Jesus said: ‘Peace I leave with you; my peace I give to you. Not as the world gives do I give it to you’ (Jn 14:27). This is why the Church has never wished to be considered a philanthropic institution that suits the likes and dislikes of humans of every age, regardless of their moral practices and customs.
What will happen to us after death? Where will we all go? This is one of the great interrogations of all human beings, whether Christians or not. Throughout history, the answer to these questions has often been sought in a manner that doesn’t demand a rigorous moral attitude that is coherent with the belief in an eternal life and a infinite God who rewards and chastises….
The contemplation of the imposing drama of the Last Judgment has always been of immense benefit to the faithful; and even in our days, it’s an efficacious element for awakening consciences and calling to conversion. A subject that appears with clarity and frequency in the Sacred Scriptures, the Last Judgment holds great pastoral value and is easily understandable by all. The Church condenses this truth of the faith in the definitive and simple words that Catholics pray daily in the Creed: Christ will come ‘to judge the living and the dead.’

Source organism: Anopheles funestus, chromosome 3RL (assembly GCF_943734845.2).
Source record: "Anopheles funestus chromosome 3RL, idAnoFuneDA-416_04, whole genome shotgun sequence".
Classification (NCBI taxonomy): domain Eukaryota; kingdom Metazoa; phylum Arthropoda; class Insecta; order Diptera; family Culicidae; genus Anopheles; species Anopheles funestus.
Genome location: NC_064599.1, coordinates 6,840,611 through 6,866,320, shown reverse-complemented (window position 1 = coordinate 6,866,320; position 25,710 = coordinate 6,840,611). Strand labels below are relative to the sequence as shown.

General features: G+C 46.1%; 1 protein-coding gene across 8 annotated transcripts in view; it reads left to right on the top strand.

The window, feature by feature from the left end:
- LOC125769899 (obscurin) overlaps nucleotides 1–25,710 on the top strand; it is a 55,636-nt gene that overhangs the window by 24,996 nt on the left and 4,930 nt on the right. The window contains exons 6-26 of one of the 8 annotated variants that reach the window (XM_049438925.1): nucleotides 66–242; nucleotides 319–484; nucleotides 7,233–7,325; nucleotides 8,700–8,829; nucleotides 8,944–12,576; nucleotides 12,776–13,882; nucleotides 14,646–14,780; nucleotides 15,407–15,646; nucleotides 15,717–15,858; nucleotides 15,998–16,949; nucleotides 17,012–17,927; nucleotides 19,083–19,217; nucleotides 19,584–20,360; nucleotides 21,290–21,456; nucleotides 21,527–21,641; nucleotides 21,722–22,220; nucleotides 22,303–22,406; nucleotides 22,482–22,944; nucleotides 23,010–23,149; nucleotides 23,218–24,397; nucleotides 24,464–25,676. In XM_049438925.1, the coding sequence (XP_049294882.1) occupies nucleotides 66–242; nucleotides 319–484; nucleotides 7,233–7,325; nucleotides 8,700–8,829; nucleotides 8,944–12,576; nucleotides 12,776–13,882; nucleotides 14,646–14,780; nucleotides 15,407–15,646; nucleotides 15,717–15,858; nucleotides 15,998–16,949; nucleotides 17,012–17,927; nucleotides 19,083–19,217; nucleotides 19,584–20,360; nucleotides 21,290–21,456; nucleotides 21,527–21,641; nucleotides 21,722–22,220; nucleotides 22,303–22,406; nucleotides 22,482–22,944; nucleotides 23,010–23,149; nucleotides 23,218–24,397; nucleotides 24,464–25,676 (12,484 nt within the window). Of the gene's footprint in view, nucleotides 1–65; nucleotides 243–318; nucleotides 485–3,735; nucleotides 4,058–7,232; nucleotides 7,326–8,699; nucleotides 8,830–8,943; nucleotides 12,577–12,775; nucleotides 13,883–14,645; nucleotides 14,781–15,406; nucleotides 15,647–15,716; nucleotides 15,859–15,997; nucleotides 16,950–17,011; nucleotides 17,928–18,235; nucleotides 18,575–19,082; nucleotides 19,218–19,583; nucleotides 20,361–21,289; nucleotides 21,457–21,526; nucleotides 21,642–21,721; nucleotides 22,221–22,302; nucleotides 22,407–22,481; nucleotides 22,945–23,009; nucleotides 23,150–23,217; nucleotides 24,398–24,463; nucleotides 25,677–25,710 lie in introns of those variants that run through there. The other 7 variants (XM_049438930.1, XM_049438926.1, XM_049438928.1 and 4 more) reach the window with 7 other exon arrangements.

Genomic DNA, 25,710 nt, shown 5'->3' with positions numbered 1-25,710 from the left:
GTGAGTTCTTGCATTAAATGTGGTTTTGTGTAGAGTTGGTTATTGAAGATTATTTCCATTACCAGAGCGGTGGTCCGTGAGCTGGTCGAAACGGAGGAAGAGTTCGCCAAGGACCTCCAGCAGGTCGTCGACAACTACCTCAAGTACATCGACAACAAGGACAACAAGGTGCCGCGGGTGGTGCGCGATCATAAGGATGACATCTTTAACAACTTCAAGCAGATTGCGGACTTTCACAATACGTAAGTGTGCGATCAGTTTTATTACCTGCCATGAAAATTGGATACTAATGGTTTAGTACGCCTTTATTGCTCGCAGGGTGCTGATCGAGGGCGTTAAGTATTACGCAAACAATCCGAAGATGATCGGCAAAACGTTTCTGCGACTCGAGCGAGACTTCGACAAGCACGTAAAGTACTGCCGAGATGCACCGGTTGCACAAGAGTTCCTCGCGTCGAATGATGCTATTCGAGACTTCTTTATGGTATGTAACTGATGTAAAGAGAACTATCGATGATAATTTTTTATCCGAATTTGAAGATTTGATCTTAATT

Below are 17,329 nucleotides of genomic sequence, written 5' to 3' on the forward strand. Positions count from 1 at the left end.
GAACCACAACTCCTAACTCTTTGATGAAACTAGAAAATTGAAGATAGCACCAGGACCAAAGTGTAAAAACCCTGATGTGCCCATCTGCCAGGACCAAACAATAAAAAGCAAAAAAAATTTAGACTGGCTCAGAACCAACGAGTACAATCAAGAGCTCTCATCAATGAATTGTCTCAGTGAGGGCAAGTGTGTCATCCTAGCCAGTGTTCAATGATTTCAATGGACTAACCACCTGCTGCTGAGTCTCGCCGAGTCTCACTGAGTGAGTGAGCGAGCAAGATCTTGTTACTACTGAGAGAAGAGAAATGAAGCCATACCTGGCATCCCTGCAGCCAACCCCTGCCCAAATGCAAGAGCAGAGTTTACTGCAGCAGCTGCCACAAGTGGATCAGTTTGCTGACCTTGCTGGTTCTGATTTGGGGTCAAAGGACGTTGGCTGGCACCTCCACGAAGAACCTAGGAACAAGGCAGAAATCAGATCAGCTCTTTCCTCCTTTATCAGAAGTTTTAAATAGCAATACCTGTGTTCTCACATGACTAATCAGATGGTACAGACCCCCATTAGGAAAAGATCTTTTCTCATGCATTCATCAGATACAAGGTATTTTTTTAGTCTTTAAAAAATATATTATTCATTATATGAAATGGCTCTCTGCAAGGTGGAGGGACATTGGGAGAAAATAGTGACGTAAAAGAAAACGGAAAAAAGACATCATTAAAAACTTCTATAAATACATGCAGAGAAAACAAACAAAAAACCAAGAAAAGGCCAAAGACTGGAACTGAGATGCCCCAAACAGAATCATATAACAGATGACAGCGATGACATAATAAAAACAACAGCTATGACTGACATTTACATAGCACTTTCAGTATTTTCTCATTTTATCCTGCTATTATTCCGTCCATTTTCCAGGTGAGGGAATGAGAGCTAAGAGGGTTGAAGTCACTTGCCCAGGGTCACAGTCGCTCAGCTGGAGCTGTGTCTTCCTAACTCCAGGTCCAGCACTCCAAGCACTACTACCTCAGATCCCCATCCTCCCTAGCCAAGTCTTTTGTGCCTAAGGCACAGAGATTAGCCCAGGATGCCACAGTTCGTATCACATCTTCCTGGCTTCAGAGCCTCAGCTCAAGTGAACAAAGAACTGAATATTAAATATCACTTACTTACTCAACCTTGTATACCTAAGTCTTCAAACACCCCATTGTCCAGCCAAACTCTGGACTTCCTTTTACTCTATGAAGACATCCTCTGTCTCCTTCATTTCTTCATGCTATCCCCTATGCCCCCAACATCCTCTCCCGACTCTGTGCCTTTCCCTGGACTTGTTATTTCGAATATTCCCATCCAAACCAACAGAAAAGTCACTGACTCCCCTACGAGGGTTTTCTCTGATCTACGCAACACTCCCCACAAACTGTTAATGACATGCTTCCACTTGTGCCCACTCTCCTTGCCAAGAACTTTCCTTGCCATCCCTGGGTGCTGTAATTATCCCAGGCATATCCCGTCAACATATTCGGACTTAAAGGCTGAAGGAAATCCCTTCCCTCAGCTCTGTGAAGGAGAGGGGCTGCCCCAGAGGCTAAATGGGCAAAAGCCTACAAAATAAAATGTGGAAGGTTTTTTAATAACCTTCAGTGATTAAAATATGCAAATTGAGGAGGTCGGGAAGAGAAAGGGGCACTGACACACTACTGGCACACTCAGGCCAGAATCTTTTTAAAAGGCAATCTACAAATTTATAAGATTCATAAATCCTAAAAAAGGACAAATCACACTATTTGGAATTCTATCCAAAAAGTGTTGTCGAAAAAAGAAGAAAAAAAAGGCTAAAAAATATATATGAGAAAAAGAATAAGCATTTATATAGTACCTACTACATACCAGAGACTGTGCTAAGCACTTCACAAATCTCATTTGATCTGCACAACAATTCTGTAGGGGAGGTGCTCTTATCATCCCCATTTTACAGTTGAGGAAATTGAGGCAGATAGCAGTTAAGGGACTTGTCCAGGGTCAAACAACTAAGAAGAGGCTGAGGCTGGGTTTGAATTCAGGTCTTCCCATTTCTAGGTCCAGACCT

There are some uncomfortable truths that we would like to forget…to make things easier. Though there is certainly no benefit derived from this mentality, some people persist in it, thinking that by the fact of insistently denying the truth, it will just cease to exist.
Despite the indifferentism of our days, it often happens that the same question, which someone — perhaps afflicted with the perspective of eternal condemnation — had posed long ago to the Redeemer keeps coming back: ‘Lord, will only a few people be saved?’